Prostate cancer has been one of the hot fields for new biotech drug development this year, and now Cambridge, MA-based Tokai Pharmaceuticals is getting into the game with a drug that it hopes will someday help men live longer and push the boundaries of science even further.
Tokai, which raised $22 million in May from Novartis Venture Funds and Apple Tree Partners, has been pretty quiet about what it is up to until today. The company is starting its first clinical trial in 50 patients to test the safety of—and look for some early signs of anti-tumor activity in— a once-daily oral pill it calls TOK-001. I heard about the concept of the drug and the company from R. Bruce Montgomery, a clinical investigator at the University of Washington, and Seth Harrison, the managing partner at Apple Tree, who’s serving as acting CEO of Tokai.
Tokai is getting into the prostate cancer field with a drug that it says is the only one of its kind to fight cancer cells simultaneously with three modes of action. The Tokai drug is building on some of the science that San Francisco-based Medivation has used to secure a partnership with Japan-based Astellas Pharma worth up to $655 million, and which prompted Johnson & Johnson to acquire Los Angeles-based Cougar Biotechnology for $894 million earlier this year. Using a completely different way of fighting tumors, by stimulating the immune system to fight cancer cells like a virus, Seattle-based Dendreon (NASDAQ: DNDN) showed it could extend lives of terminal prostate cancer patients by a median of four months time with minimal side effects, and its stock boomed nearly 10-fold this year. All of the companies have their sights set on treating a disease that kills about 30,000 men each year in the U.S.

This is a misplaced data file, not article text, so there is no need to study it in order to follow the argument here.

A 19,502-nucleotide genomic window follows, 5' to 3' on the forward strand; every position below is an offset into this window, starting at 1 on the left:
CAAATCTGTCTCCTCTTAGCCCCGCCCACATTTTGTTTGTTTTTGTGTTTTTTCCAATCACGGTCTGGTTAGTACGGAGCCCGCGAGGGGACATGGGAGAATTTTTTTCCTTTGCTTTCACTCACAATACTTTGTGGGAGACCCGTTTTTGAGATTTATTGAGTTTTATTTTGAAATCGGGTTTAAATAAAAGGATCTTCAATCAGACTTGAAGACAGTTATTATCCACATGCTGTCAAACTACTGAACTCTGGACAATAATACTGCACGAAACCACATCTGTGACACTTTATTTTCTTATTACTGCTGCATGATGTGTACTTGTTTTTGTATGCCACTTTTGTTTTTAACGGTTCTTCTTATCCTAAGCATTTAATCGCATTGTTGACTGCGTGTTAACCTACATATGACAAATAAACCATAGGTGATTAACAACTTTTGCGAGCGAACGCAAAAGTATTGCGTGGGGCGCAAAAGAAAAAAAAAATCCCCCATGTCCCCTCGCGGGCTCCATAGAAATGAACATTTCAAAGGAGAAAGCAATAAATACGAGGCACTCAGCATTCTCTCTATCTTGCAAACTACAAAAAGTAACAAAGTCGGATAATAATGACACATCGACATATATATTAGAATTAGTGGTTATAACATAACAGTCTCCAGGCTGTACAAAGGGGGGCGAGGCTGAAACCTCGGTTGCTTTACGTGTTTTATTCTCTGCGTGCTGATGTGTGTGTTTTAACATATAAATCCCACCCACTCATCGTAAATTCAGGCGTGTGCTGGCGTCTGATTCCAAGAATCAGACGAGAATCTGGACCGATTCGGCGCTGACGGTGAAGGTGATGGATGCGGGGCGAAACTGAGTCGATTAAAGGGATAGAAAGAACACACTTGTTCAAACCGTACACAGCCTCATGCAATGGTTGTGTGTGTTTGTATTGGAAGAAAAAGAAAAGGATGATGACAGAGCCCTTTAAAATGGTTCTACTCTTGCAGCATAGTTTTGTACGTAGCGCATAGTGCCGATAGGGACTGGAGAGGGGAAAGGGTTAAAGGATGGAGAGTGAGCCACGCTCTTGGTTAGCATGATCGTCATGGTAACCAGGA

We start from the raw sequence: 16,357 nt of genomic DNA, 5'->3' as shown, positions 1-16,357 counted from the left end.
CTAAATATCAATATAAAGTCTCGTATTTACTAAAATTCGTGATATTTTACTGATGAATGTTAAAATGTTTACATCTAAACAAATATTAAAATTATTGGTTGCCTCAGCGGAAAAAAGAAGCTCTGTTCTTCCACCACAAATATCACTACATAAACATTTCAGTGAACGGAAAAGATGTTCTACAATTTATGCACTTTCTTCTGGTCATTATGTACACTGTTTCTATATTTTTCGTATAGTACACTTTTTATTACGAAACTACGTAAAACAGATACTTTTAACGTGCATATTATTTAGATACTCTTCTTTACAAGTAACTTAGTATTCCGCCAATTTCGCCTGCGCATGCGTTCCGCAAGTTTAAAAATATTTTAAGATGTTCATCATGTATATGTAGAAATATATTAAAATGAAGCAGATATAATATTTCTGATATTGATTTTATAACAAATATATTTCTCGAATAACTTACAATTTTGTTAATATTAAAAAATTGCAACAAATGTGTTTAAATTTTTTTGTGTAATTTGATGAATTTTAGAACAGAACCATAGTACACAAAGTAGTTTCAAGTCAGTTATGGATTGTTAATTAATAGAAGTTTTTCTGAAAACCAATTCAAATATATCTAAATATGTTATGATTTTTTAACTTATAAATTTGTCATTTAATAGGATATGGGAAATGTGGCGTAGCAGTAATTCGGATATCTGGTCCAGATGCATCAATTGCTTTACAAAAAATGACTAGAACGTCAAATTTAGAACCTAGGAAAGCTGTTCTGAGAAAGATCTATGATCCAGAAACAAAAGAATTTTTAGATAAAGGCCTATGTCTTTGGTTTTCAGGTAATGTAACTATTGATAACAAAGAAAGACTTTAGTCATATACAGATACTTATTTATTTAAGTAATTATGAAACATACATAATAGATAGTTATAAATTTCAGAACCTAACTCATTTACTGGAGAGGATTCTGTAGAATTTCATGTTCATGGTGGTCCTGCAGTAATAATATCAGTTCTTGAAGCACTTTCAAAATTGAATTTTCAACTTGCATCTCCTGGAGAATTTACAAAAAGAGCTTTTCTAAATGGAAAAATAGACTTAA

“For the sake of people with prostate cancer, we really hope we have something,” says Tokai’s Harrison.
Scientists have known for decades that prostate cancer cells thrive on testosterone and one of its byproducts in the body, so standard treatment has long been focused on shutting down the production of tumor-fueling testosterone, Montgomery says. This treatment, known as chemical castration, usually works for about five to 10 years. But all men eventually develop resistance to the hormone-blocking therapy, Montgomery says.
Researchers have been trying to sleuth out how this can be, and it now appears that the cancer cells are clever at finding new ways to grow. Tokai is zeroing in on blocking three of the ways tumors use to grow, even when they are deprived of most of the usual testosterone they need.
One way is by blocking a receptor prostate cancer cells have for efficiently picking up … Next Page »
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